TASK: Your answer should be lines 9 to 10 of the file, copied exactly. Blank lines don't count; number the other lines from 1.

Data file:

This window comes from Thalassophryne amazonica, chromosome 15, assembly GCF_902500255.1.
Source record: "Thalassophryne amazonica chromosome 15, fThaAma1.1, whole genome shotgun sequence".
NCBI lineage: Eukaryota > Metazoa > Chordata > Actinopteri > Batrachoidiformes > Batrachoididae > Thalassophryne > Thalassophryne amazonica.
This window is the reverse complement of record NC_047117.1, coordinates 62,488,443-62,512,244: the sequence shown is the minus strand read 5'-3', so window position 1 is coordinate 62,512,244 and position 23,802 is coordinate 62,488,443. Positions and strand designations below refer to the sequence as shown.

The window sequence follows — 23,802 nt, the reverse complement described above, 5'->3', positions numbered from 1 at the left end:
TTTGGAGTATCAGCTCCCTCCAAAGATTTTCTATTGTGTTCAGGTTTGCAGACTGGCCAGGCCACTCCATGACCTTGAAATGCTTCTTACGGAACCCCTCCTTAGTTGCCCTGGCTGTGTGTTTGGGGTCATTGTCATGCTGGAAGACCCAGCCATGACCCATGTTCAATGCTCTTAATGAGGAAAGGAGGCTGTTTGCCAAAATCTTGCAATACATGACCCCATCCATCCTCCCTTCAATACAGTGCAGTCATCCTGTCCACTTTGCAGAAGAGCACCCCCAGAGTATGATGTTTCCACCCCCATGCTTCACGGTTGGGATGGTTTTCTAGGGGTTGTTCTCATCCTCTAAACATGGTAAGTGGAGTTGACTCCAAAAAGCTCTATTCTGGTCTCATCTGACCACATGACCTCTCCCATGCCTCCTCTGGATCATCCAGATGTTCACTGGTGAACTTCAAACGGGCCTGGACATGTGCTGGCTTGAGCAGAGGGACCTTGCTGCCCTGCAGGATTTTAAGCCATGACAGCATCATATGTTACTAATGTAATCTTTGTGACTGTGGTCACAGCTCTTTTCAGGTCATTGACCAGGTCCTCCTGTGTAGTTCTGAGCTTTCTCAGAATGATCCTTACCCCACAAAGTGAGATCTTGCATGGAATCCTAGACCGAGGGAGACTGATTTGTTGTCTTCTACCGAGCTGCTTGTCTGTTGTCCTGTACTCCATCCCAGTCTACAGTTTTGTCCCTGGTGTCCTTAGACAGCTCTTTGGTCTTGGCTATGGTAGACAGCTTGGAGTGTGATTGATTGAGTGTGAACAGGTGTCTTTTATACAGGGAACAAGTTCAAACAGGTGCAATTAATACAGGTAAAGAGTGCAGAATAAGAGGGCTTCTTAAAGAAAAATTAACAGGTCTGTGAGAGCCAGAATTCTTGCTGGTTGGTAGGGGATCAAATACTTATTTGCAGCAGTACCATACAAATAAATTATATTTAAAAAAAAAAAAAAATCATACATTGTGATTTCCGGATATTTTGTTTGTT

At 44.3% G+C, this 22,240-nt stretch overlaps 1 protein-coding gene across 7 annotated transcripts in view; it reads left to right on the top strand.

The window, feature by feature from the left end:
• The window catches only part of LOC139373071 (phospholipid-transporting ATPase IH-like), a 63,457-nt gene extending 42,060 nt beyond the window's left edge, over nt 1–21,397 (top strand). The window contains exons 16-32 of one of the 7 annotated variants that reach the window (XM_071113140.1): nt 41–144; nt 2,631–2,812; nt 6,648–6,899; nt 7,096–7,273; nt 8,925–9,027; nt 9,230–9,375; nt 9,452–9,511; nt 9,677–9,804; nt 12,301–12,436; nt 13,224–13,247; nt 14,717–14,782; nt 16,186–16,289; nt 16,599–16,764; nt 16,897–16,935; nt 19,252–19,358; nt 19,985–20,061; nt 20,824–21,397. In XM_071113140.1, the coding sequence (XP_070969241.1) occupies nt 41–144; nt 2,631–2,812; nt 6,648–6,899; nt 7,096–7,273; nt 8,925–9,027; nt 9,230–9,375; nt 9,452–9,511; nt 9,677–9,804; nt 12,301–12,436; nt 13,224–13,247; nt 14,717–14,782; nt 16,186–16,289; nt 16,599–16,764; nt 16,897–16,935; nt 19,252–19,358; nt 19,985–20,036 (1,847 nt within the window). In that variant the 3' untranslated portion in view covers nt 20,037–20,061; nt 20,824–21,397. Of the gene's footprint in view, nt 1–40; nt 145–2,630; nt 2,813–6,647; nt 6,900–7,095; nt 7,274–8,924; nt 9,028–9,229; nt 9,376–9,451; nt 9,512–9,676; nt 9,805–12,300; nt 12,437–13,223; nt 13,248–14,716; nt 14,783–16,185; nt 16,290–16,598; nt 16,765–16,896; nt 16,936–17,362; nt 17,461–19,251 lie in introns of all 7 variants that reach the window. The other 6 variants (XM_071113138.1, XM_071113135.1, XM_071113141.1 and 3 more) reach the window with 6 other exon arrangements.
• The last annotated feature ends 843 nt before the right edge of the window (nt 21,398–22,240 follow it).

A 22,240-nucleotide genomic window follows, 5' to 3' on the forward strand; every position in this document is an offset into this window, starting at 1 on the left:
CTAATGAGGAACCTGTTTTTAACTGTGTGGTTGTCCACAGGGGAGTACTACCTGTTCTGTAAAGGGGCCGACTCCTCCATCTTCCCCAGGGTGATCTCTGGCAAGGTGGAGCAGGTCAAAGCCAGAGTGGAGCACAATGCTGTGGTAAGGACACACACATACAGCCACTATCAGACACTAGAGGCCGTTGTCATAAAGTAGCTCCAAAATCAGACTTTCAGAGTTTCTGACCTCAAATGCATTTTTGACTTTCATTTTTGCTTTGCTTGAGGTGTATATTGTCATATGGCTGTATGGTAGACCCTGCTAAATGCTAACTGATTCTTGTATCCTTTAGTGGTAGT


• The window catches only part of LOC139373071 (phospholipid-transporting ATPase IH-like), a 63,457-nt gene extending 42,060 nt beyond the window's left edge, over nt 1–21,397 (top strand). The window contains exons 16-32 of one of the 7 annotated variants that reach the window (XM_071113140.1): nt 41–144; nt 2,631–2,812; nt 6,648–6,899; nt 7,096–7,273; nt 8,925–9,027; nt 9,230–9,375; nt 9,452–9,511; nt 9,677–9,804; nt 12,301–12,436; nt 13,224–13,247; nt 14,717–14,782; nt 16,186–16,289; nt 16,599–16,764; nt 16,897–16,935; nt 19,252–19,358; nt 19,985–20,061; nt 20,824–21,397. In XM_071113140.1, the coding sequence (XP_070969241.1) occupies nt 41–144; nt 2,631–2,812; nt 6,648–6,899; nt 7,096–7,273; nt 8,925–9,027; nt 9,230–9,375; nt 9,452–9,511; nt 9,677–9,804; nt 12,301–12,436; nt 13,224–13,247; nt 14,717–14,782; nt 16,186–16,289; nt 16,599–16,764; nt 16,897–16,935; nt 19,252–19,358; nt 19,985–20,036 (1,847 nt within the window). In that variant the 3' untranslated portion in view covers nt 20,037–20,061; nt 20,824–21,397. Of the gene's footprint in view, nt 1–40; nt 145–2,630; nt 2,813–6,647; nt 6,900–7,095; nt 7,274–8,924; nt 9,028–9,229; nt 9,376–9,451; nt 9,512–9,676; nt 9,805–12,300; nt 12,437–13,223; nt 13,248–14,716; nt 14,783–16,185; nt 16,290–16,598; nt 16,765–16,896; nt 16,936–17,362; nt 17,461–19,251 lie in introns of all 7 variants that reach the window. The other 6 variants (XM_071113138.1, XM_071113135.1, XM_071113141.1 and 3 more) reach the window with 6 other exon arrangements.
• The last annotated feature ends 843 nt before the right edge of the window (nt 21,398–22,240 follow it).